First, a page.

McDonald’s franchisees end their pause, but big disputes remain

The company and its owner-operators are still at odds over $70 million worth of technology fees.
McDonald's franchisee dispute
Photograph by Jonathan Maze

McDonald’s franchisees are partially ending their weeks-old pause in non-essential communications with the company as the two sides have resolved some issues in their weeks-old dispute, particularly over the structure of the company’s Archways for Opportunity tuition program.

But the two sides remain far apart on $70 million in technology fees, sources tell Restaurant Business, with owner-operators opting to stop talking about the topic. Franchisees will start talking with McDonald's field offices, though the pause in non-essential communications with national leadership remains on. 

McDonald’s U.S. franchisee leadership held meetings with the system on Friday, hours after the company sent operators an email arguing the case that franchisees owe excess fees to pay a debt on the franchise’s technology fund, stemming from a change in the timing of payments.

The end of talks, and the potential that McDonald’s starts charging its operators excess fees for technology during the year, increases the chance that the dispute will get solved in court. Both the company and its franchisees, through the National Franchisee Leadership Alliance (NFLA), argue their respective views on whether the excess fees are owed, and talks didn’t resolve those differences.

Franchisees argue that they’ve studied the issue and the payments extensively and concluded that there is no back pay owed to the company for the use of things such as smartphone apps. Leadership from the NFLA told operators on Friday that they believe the issue is “irrefutable” and that they will no longer discuss the matter.

Joe Erlinger, president of McDonald’s U.S. market, said the company plans to have its independent auditor, Ernst & Young, review the technology fee to confirm whether it’s owed. Erlinger expects that review to take weeks. “To be clear,” he told operators, “we have absolute confidence that the payable is owed to the company.”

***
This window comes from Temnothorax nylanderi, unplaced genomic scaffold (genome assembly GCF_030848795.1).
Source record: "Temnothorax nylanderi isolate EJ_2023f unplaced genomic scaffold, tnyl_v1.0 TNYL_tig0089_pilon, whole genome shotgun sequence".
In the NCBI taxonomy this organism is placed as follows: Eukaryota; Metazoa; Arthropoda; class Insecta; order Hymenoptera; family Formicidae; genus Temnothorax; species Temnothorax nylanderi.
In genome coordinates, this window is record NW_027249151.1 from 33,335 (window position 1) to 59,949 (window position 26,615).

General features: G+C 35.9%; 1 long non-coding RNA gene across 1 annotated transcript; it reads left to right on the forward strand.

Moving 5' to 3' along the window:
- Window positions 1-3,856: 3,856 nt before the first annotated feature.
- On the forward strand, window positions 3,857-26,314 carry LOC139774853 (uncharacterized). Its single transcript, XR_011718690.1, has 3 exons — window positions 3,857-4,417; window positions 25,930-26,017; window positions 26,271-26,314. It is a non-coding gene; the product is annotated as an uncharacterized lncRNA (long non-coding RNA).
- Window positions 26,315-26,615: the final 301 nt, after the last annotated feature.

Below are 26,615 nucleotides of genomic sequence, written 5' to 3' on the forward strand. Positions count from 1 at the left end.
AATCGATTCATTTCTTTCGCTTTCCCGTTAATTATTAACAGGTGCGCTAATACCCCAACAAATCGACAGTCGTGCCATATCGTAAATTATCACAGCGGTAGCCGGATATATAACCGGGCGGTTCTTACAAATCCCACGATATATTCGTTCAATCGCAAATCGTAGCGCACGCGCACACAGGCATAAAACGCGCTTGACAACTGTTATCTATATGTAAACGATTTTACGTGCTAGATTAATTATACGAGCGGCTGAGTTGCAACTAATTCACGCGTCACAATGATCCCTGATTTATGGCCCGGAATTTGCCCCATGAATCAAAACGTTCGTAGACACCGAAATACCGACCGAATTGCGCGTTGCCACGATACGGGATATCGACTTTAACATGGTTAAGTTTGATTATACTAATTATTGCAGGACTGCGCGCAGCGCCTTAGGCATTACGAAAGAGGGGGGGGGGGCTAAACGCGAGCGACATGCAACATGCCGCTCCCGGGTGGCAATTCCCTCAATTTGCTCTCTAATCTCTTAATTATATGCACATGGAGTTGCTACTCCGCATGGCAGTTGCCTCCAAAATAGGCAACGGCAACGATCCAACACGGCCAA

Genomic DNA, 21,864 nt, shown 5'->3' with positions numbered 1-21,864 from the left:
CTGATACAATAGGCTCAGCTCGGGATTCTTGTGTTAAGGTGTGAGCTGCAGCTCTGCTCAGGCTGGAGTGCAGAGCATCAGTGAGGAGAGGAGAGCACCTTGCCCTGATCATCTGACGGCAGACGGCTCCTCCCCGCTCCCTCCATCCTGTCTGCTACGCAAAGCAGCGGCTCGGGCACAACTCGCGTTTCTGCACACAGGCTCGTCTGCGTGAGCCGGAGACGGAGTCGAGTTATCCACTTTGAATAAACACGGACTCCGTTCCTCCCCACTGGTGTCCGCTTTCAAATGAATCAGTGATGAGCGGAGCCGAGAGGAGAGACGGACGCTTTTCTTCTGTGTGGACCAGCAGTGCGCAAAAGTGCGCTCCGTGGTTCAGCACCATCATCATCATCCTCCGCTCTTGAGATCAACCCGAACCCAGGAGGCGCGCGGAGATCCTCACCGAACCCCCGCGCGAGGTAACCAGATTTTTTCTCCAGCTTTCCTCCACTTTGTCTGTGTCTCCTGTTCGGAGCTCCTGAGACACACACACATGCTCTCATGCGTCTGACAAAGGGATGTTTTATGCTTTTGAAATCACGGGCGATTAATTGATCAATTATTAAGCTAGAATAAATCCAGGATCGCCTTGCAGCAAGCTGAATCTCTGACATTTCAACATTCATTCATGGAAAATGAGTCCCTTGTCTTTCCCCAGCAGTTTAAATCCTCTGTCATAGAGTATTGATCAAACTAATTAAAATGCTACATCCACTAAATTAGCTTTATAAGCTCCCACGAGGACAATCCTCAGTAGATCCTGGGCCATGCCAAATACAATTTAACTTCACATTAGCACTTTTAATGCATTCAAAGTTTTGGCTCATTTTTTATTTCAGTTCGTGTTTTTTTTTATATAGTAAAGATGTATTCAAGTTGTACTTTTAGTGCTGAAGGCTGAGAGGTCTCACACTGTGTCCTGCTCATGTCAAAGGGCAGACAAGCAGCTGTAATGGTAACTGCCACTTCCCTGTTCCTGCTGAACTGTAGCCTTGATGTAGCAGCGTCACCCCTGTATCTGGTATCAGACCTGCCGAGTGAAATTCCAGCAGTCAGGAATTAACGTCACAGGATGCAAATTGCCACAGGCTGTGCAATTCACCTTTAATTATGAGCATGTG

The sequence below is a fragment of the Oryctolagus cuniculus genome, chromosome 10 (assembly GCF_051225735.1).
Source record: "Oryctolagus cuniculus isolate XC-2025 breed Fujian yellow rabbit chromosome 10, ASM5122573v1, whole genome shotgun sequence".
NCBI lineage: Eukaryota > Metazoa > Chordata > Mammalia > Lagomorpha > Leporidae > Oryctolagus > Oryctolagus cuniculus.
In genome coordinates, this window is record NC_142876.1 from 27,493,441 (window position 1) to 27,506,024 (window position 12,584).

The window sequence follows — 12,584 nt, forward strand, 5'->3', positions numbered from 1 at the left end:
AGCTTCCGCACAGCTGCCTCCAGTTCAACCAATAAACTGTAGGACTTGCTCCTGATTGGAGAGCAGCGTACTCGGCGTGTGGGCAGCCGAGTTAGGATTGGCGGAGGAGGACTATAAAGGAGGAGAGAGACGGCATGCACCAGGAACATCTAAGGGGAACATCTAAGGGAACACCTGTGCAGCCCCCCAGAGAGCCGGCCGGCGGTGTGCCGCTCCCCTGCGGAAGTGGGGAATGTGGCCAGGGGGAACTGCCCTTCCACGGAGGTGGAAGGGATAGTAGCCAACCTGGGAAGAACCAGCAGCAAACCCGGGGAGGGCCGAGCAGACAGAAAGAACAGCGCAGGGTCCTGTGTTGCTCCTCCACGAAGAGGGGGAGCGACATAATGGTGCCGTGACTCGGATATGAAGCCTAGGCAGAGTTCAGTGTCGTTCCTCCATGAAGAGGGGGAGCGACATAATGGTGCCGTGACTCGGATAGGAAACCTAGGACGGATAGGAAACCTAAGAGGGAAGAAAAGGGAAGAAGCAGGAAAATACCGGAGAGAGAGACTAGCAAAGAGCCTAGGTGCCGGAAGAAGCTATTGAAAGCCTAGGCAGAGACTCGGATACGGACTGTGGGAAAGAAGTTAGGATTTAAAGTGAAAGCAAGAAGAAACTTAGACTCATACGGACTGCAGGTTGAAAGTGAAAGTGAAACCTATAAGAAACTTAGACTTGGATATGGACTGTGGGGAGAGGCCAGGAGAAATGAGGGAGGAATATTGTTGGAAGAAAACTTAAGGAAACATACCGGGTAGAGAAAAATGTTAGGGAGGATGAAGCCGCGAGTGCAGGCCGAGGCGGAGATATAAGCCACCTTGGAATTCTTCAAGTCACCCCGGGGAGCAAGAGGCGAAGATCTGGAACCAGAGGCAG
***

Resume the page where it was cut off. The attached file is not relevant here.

The dispute stems from a December email from the company to its operators informing them of a trio of changes that would affect their profit-and-losses during 2021. The changes included the end of a subsidy to keep down the cost of Happy Meal toys and another for the tuition program, along with the technology fee. Owners estimated the trio of changes would cost franchisees $170 million this year.

That email generated huge pushback from franchisees, who saw it as a directive that hurt their profitability. In protest of the fees, franchisees started withholding all non-essential communications with the company. They also started questioning some value offers.

Some 95% of McDonald’s franchisees voted to go forward with the pause earlier this year, which operators have said is an unusual level of agreement for the group.  

The two sides then began talking about the different issues, while operators pushed some additional concerns regarding rent payments and delivery charges. Still, Erlinger said, “our last several conversations have been productive and positive,” with the groups aligned on issues related to the tuition program.

There had been some pressure on franchisees to end the pause, which at one point left Joe Erlinger, president of the company’s U.S. market, on hold alone during a previously scheduled meeting with franchisees. Erlinger himself urged franchisees to start talking with the company again.

One group of operators, apparently calling itself the LWS Coalition, sent an email Friday to franchisees, obtained by Restaurant Business, calling for an end to the pause and critical of existing franchisee leadership for what it calls the “union like behavior” of the NFLA.

It is uncertain what operators are part of this coalition, or how many is involved. The group called itself “advocates for our current process to work.”

“If we act like a union, we will be treated like a union,” the email said. “The pause is not consistent with our culture of collaboration and partnership.”

The technology fee that remains in dispute was one of the biggest points of contention between the company and its franchisees. The company oversees the system’s technology and charges franchisees for its use, and argues that the fee, coming out to about $5,000 per store, is necessary to cover a change in how it’s paid from annually to monthly.

Franchisees have grown frustrated over the technology fees and how much they have to pay the company for its use. Operators, through the National Owners Association, have been making plans to establish a technology cooperative that franchisees would oversee, rather than the company.

UPDATE: This story has been updated to clarify the state of franchisees' communications pause. 

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